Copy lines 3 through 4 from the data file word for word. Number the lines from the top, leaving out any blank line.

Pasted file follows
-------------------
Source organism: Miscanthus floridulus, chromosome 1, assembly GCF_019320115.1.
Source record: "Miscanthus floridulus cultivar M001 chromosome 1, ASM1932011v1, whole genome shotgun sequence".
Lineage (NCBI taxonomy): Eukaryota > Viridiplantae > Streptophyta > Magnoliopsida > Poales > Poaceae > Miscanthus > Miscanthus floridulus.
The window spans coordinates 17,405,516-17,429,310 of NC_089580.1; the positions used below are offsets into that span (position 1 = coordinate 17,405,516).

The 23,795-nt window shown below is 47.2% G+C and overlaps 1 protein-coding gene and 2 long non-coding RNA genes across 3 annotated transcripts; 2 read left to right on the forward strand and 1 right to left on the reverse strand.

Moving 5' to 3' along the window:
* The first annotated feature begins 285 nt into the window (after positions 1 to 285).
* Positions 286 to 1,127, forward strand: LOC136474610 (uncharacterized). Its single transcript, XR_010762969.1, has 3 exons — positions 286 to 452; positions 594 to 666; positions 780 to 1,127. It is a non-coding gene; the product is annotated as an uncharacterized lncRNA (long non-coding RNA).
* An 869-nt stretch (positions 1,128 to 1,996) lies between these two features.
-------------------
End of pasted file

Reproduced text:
Lineage (NCBI taxonomy): Eukaryota > Viridiplantae > Streptophyta > Magnoliopsida > Poales > Poaceae > Miscanthus > Miscanthus floridulus.
The window spans coordinates 17,405,516-17,429,310 of NC_089580.1; the positions used below are offsets into that span (position 1 = coordinate 17,405,516).